Comparing health insurance plans can feel like comparing apples to bananas. Every plan offers something different: you’re balancing employee contributions, cost-sharing provisions, wellness programs, and employer costs.
Choosing the right plan can feel impossible, so for many employers, it comes down to one thing: affordability. Health insurance premiums have increased by 20% in the last five years. Employee premiums have only increased by 7% in that time, with companies making up the difference.
This pressure is not showing any sign of easing: Healthcare costs are expected jump another 8.5% in 2024, the biggest increase in a decade
So how much of your company’s health insurance costs do employers cover?
It depends on your plan. Let’s unpack the different rates.
How Much Does Health Insurance Cost?
According to the Kaiser Family Foundation (KFF), annual premiums for employer-sponsored health insurance cost $7,911 for individual coverage last year. For family coverage, which also covers employees’ dependents and other family members, the average cost was $22,463. This was relatively unchanged from the previous year.
Of course, this is just an average. For example, employees at small firms (with 3 to 24 workers) paid an average of $8,049 for individual coverage. In contrast, employees at large firms (5000+ employees) paid an average of $7,683.
How Much Control Do Employers Have Over Health Insurance Costs?
When it comes to what percentage of health insurance companies should pay, several factors come into play, such as:
- Plan type (PPO, HMO, POS, HDHP/SO)
- Company size
- Monthly premiums
- Percentage of full-time vs. part-time employees
- Cost-sharing provisions
- The network of providers in your plan
- Your location(s)
- Plan features such as deductibles, copays, and out-of-pocket maximums
- Coverage level (single or family plan)
- Employee demographics (e.g., older workers normally have higher healthcare costs)
- Number or level of services provided
By understanding these different elements and what they mean for your business’s bottom line, you can make an informed decision about the health benefits you’ll offer your employees.
Employer vs. Employee Healthcare Contributions
For single plans, the overall average cost was $7,911 last year. This cost is split between employers and employees:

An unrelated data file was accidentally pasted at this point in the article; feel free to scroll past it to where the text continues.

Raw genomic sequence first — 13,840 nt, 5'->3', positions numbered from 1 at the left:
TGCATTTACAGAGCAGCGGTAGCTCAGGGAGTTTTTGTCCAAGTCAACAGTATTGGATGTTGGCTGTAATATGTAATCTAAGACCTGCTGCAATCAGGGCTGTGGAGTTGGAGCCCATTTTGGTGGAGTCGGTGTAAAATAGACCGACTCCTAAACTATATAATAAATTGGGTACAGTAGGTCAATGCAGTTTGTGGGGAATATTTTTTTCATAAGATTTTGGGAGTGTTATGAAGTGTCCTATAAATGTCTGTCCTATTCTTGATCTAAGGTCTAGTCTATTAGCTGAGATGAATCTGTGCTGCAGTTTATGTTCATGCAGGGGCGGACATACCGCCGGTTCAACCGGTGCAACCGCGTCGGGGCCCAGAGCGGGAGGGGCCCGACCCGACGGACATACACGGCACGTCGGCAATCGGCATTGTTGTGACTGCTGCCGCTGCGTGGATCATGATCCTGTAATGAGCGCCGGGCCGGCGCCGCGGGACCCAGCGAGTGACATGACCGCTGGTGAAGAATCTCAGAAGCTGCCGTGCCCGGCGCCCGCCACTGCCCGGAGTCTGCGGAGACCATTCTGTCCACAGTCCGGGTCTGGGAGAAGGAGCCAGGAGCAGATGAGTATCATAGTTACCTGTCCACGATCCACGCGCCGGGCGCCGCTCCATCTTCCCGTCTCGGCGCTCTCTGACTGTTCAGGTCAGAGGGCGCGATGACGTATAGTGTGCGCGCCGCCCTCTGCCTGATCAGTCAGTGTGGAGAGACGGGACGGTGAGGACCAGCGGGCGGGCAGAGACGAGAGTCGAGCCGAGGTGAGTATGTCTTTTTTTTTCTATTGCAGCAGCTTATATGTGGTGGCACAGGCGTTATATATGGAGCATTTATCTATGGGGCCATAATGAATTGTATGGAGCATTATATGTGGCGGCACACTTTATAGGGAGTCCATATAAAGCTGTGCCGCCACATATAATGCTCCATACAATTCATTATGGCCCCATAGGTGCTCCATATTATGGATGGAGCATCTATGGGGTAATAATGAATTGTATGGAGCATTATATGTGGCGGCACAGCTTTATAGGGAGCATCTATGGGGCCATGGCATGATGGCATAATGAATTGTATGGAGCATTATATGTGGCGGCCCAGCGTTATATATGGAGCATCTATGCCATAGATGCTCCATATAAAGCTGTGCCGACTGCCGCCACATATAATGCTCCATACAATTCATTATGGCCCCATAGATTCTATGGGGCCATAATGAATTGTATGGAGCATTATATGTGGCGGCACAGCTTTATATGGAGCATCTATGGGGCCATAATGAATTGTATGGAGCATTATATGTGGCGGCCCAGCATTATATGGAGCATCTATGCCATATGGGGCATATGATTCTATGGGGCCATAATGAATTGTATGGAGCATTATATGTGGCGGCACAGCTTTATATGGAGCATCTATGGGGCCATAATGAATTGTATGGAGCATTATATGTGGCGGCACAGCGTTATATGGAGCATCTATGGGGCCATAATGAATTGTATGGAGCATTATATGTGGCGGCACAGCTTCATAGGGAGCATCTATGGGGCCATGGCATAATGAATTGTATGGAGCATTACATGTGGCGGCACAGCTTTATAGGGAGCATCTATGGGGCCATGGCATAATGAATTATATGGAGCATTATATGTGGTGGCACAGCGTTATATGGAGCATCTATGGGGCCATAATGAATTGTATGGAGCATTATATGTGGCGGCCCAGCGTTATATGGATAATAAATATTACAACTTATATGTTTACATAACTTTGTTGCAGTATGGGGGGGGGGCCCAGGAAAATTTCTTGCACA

- Employer costs: $6,584
- Employee costs: $1,327
That means employer contributions made up an average of 83% of health insurance costs for single plans.
For family plans, the cost is split differently. The average total cost was $22,463, divided as follows:
- Employer costs: $16,357
- Employee costs: $6,106
This means employers paid just under 73% of health insurance costs for family plans.
Insurance Costs Vary by Plan Type
Employers will pay different percentages of health insurance costs depending on their plan type. But on average, you should expect to pay between 82 and 85% of health insurance costs for individual coverage and between 67 and 75% of insurance costs for family plans.
Let’s break it down by plan type to give you a better idea of these costs.
PPO (Preferred Provider Organization) Plans
PPOs are the most common type of group health plan, with 49% of covered workers enrolled in this type of plan. This plan builds a network of preferred providers such as hospitals, doctors, and specialists. Employees pay less when they use providers that are part of the program's network. If they opt to go outside the coverage area, they may face extra costs.
PPO plans cost a little more than HMOs, but they give the employee more options for what doctor or hospital they can use, which is why they’re a popular choice.
For PPOs, employers paid an average of 82% of health insurance costs for single coverage and 73% of insurance costs for family plans last year. As a dollar amount, these were the most expensive options for employers—for both single and family plans.
HDHP (High Deductible Health Plans)
HDHPs are another common type of health insurance plan — 29% of workers were enrolled in HDHPs in the last calendar year. Sometimes, HDHPs come with a savings option (HDHP/SO).